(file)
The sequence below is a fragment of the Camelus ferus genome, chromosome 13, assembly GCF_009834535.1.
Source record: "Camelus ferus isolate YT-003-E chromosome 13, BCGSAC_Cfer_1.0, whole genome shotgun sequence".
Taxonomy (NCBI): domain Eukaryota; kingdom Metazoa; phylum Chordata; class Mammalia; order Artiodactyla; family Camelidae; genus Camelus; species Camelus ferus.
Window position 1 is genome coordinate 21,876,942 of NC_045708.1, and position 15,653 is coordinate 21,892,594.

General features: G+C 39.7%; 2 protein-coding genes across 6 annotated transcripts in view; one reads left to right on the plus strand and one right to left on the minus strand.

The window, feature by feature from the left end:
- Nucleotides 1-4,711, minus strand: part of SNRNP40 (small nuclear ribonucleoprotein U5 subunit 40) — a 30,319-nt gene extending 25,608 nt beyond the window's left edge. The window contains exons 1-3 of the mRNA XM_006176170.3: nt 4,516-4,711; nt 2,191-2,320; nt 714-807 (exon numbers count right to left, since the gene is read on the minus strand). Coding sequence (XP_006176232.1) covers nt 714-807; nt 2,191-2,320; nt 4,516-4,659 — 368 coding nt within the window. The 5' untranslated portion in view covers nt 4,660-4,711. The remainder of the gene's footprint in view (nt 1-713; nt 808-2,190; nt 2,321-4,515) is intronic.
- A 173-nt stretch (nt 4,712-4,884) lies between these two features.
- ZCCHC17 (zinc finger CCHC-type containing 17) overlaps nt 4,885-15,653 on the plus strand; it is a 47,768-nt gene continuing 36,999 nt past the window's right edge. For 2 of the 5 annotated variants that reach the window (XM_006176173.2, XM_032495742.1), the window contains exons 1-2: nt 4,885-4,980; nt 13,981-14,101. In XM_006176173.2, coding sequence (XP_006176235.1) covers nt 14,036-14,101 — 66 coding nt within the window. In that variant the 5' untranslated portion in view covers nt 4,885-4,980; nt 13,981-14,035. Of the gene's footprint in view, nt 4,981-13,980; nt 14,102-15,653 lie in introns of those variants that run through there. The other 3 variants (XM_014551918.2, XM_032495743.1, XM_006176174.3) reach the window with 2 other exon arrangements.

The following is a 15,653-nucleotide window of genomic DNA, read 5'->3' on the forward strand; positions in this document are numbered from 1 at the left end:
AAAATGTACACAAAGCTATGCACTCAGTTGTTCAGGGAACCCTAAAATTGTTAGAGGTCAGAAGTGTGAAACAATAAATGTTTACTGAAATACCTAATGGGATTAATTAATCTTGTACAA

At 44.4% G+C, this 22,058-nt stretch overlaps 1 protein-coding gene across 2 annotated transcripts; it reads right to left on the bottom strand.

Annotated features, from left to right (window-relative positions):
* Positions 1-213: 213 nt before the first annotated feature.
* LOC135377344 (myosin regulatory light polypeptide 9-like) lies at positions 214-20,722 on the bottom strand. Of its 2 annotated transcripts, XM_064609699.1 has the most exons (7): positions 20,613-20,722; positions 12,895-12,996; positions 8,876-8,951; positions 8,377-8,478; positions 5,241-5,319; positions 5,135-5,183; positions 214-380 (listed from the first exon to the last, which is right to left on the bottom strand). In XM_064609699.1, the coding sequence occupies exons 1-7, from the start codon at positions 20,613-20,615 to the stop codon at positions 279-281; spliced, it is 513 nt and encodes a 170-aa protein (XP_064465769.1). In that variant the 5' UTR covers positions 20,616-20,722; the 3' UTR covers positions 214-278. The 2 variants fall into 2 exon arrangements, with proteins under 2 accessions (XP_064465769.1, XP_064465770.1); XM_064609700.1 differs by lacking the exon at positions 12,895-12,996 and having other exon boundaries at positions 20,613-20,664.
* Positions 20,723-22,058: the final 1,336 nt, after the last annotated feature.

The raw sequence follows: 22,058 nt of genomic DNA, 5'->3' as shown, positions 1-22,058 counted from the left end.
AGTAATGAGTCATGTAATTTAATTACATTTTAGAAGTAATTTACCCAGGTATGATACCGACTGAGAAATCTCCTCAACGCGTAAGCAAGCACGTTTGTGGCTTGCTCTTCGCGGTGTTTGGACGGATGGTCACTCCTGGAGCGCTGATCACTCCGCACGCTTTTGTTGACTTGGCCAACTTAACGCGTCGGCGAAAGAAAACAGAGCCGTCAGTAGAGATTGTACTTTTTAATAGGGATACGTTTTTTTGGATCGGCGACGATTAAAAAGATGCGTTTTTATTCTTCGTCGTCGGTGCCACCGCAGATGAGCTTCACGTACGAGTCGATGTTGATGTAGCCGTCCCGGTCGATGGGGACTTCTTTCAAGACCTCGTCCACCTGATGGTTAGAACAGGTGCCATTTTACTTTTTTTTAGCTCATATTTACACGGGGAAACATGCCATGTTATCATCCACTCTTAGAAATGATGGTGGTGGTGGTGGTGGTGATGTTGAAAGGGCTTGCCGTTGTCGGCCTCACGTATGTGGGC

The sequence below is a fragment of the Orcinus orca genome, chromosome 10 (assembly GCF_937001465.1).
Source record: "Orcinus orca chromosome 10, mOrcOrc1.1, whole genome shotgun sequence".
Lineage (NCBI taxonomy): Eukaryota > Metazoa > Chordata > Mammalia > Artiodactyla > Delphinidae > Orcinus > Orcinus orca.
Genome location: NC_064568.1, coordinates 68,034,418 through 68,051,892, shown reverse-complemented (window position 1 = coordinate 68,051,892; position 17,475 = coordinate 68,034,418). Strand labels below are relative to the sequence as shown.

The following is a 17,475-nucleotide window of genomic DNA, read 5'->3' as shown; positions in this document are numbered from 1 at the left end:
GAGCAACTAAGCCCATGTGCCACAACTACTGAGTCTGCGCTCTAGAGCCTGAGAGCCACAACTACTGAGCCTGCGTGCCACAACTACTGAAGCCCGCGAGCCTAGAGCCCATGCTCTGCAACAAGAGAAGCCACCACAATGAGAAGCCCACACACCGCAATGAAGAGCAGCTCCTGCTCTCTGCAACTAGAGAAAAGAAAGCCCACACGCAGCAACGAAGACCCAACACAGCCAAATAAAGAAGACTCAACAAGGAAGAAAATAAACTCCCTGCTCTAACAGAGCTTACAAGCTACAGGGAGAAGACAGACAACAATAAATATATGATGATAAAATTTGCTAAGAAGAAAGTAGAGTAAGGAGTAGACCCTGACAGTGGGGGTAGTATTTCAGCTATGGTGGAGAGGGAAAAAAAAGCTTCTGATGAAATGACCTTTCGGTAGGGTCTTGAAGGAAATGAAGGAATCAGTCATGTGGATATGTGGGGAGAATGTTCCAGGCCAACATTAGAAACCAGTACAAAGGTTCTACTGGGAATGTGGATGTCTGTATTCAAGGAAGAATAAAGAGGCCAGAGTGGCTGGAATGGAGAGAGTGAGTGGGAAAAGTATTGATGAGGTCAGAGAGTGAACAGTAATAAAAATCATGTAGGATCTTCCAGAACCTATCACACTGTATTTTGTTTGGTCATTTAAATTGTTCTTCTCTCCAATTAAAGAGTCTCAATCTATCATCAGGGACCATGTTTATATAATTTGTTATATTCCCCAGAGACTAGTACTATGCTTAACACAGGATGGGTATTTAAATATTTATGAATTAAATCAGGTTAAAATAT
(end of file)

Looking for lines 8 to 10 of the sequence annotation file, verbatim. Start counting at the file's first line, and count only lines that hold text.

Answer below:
- A 173-nt stretch (nt 4,712-4,884) lies between these two features.
- ZCCHC17 (zinc finger CCHC-type containing 17) overlaps nt 4,885-15,653 on the plus strand; it is a 47,768-nt gene continuing 36,999 nt past the window's right edge. For 2 of the 5 annotated variants that reach the window (XM_006176173.2, XM_032495742.1), the window contains exons 1-2: nt 4,885-4,980; nt 13,981-14,101. In XM_006176173.2, coding sequence (XP_006176235.1) covers nt 14,036-14,101 — 66 coding nt within the window. In that variant the 5' untranslated portion in view covers nt 4,885-4,980; nt 13,981-14,035. Of the gene's footprint in view, nt 4,981-13,980; nt 14,102-15,653 lie in introns of those variants that run through there. The other 3 variants (XM_014551918.2, XM_032495743.1, XM_006176174.3) reach the window with 2 other exon arrangements.

The following is a 15,653-nucleotide window of genomic DNA, read 5'->3' on the forward strand; positions in this document are numbered from 1 at the left end: